Certain varieties of organic plums, peaches, pluots and nectarines from California have been found to be contaminated with Listeria monocytogenes. The Listeria bacteria is known to cause listeriosis, a digestive infection that results in high fever, diarrhea, abdominal pain, nausea and stiffness. In severe cases among the infirm, a Listeria infection can even result in death.
Numerous Grocery Stores Sold the Recalled Fruit
All of the affected fruit in this recall comes from the Cutler, California, company, Wawona Packing Co. Affected packages of the fruit are labeled, Sweet2Eat Organic, Sweet2Eat or Mrs. Smittcamp. Consumers who have this fruit in their possession are advised not to consume the products and to return them to the store where they purchased them for a complete refund. Grocery stores that sold the fruit include Trader Joes, Costco, Kroger, Whole Foods Market, Food 4 Less, Ralphs and Walmart/Sam's club. Several food products made on site at Whole Foods (including fresh salsas, fruit salads, cakes and desserts) have also been recalled because they may have been made with fruit from Wawona Packing Co.
Ever since the recall, which was first announced on July 19, Wawona Packing Co. has halted its operations as it completes a thorough investigation to pinpoint the contamination source.
According to the U.S. Center for Disease Control and Protection, children, elderly individuals, pregnant women and anyone with a weakened immune system are especially vulnerable to injury, death or suffering a miscarriage or stillbirth after contracting a Listeria infection. Those who have consumed fruit that is affected by this recall are therefore encouraged to visit their doctor for a checkup immediately. According to the Center for Disease Control, Listeria outbreaks have been declining nationally since 2001; however, it is only through a concerted effort that food producers and consumers can continue to avoid such outbreaks in the future.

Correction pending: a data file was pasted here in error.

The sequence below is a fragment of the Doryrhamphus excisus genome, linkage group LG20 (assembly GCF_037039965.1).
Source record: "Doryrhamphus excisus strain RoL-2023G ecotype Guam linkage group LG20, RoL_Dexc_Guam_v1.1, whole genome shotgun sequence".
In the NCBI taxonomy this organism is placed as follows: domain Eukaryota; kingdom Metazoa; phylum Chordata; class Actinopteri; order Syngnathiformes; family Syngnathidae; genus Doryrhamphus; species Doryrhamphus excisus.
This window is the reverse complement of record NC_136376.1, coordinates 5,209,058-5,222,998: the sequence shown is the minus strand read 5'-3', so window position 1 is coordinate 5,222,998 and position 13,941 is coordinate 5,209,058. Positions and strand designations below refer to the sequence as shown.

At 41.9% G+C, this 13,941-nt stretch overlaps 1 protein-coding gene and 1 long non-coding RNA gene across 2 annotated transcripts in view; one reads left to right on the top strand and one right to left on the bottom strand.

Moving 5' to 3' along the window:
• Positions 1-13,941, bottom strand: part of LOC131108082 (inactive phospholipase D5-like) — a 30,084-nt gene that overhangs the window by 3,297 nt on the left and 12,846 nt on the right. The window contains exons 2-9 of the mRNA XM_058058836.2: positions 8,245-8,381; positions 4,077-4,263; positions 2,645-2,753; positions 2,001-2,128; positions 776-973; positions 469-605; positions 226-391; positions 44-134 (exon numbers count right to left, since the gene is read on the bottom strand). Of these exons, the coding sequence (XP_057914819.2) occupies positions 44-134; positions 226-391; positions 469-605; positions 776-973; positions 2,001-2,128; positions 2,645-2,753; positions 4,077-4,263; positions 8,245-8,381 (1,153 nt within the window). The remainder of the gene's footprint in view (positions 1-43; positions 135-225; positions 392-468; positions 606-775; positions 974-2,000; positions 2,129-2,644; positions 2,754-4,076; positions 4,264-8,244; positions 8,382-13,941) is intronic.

Have You Been Injured by Contaminated Fruit?
Individuals who suffer serious or fatal injuries due to contaminated foods may have viable personal injury claims (and their families may have viable wrongful death claims) against the manufacturers responsible for the affected foods. In such cases, the injured victims' medical records, purchase receipts and other evidence will be crucial in evaluating the strength and weaknesses associated with pursuing a defective products personal injury claim.
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